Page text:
The barracks were situated near the Lateran and they included a small amphitheatre. The tombstones shown above are all dated IInd century AD and they indicate that at the time the imperial guards came from Roman towns near the Rhine border and that they were recruited at age 18.
Museum of Tor Pignattara - tombstones of "Equites singulares": (left) Marius Alexander, a "duplicarius", an officer with double pay and two horses, from Syria; (centre) Julius Lucius, from Thrace; (right) T. Aurelius Valens, "duplicarius", from Savaria (Szombathely in Hungary)
In the same Place, upon digging there are sometimes Inscriptions found. The Equites Singulares, or choice Horseman, were those who stood on the Left of the Emperor in Battle, the Pretorians being on the Right, and therefore those were next to the Pretorians in Rank and Dignity. Raphael Fabretus (Raffaello Fabretti, an Italian antiquarian) very well guesses, that their Burial place was here, because of the many Sepulchral Inscriptions belonging to those Equites Singulares dug up in this place. Montfaucon
Emperor Septimius Severus reorganized the defence of Rome and he stationed a legion he trusted at Albano. He and his successors tended to recruit the imperial horse-guards among the troops who protected the Danube and the eastern border of the Empire. You may wish to see similar tombstones of Roman cavalrymen attending their funerary banquet at Bonna (Bonn along the River Rhine).
Museo Nazionale Romano: sarcophagus found along Via Labicana near Tor Pignattara (IInd century AD): it depicts two small scenes of countryside sacrifices inside a fine decoration of genii and festoons
Museo Nazionale Romano: sarcophagus found along Via Labicana (IIIrd century AD): it depicts the wedding of Dionysus/Bacchus and Ariadne and some of the Olympian gods, e.g. Mercury with the caduceus, a symbol of peace and wealth
Two fights ending with the death of a gladiator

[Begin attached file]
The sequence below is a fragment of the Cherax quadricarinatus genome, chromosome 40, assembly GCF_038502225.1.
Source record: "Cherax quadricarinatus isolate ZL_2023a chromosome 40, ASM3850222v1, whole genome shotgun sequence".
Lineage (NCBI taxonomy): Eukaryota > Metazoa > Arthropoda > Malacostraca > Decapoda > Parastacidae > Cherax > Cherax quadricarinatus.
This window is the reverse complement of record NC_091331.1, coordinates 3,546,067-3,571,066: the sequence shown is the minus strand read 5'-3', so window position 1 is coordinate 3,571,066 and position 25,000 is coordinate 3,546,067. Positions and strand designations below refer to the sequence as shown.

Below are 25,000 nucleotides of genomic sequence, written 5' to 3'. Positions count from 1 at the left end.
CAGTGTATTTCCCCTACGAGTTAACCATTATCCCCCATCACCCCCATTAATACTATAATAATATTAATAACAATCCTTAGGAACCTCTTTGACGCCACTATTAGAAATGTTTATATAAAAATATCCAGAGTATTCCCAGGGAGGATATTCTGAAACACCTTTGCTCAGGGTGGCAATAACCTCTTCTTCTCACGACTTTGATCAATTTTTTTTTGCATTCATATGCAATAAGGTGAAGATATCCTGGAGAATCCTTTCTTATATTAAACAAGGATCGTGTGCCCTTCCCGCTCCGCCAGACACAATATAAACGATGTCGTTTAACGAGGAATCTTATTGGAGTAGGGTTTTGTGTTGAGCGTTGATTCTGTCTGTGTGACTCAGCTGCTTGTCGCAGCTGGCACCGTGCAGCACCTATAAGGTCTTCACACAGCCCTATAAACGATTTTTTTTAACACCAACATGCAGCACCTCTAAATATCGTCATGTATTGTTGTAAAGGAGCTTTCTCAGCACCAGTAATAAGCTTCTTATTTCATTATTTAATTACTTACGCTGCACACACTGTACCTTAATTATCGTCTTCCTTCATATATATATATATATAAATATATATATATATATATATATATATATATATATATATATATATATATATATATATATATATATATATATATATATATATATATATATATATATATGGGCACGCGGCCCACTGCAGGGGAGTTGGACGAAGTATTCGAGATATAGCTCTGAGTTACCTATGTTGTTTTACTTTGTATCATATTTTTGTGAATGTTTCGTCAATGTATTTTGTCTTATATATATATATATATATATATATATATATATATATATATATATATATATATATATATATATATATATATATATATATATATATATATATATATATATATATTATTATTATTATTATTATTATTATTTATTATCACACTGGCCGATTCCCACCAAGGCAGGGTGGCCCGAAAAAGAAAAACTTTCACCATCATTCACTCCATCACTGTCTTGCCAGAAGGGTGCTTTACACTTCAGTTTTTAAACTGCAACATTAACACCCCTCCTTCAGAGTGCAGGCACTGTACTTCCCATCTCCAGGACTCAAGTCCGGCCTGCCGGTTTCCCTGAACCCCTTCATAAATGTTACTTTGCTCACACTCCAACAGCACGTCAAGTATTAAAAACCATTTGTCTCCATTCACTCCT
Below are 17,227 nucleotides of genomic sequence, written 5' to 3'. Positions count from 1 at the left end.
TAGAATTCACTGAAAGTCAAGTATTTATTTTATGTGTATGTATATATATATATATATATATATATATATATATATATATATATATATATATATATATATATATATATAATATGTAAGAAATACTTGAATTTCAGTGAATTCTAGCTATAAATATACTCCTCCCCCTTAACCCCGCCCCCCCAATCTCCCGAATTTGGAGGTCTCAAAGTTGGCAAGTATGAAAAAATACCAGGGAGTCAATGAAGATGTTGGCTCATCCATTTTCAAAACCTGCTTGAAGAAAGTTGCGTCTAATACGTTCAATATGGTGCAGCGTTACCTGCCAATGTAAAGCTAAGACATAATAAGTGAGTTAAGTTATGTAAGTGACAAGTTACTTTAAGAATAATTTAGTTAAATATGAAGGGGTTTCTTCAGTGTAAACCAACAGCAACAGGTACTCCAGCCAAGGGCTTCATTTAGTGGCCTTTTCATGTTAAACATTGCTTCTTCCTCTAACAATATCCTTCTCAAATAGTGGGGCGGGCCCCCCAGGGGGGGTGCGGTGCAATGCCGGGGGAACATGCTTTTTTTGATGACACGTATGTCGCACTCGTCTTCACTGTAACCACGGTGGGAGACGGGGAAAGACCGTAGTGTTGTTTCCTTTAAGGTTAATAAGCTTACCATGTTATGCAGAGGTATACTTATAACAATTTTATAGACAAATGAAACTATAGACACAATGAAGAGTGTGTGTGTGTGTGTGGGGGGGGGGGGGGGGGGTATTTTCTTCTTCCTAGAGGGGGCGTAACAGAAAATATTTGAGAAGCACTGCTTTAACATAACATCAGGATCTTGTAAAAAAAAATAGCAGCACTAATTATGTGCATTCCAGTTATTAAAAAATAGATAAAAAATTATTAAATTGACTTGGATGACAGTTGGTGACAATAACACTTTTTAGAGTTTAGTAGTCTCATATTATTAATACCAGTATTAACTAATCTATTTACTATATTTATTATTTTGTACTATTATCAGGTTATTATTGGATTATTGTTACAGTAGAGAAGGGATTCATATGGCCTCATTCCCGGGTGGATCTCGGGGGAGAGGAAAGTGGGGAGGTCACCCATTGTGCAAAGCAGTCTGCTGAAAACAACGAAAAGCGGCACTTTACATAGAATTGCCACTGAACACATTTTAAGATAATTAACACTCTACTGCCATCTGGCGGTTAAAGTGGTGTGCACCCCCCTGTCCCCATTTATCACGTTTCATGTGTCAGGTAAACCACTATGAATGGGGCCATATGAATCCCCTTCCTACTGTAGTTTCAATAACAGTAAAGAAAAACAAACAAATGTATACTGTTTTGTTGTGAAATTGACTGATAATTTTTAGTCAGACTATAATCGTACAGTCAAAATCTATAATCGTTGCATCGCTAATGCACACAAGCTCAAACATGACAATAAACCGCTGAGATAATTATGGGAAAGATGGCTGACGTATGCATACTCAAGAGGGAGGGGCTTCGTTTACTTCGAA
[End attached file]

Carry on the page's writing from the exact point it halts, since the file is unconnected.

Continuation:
In 1807 Prince Camillo Borghese sold the collection of ancient statues and other antiquities which decorated his villa outside Porta Pinciana to Napoleon Bonaparte, his brother-in-law. In the following years he and his heirs tried hard to embellish again the building with ancient works of art which they found in their many fiefdoms. In 1834 the ruins of a Roman villa were found at Torrenova, a Borghese estate along Via Casilina. They housed a large mosaic depicting gladiatorial fights which was removed and reassembled in the entrance hall of the villa.
(left) Protective equipment; (right) fight with a tiger
The mosaic is dated early IVth century AD. The deaths of a number of gladiators are depicted in a series of dramatic scenes with blood spilling from wounds and theta, a Greek letter standing for dead, being written next to a fallen gladiator. Another detail of this mosaic can be seen in the page covering Colosseo. Although gladiatorial fights were a common subject of reliefs and mosaics, that at Torrenova stands out for its explicit depiction of deaths of both human beings and animals. The villa where it was found might have belonged to a very rich man who offered these fights to the public. Based on this assumption the mosaic was meant to show the achievements and generosity of the landlord, rather than his having pleasure from images which are disturbing to our modern eye.
Fights with animals, some of which are more exotic than ferocious (see how they were captured and then shipped to Rome)
Next plate in Book 3: S. Clemente.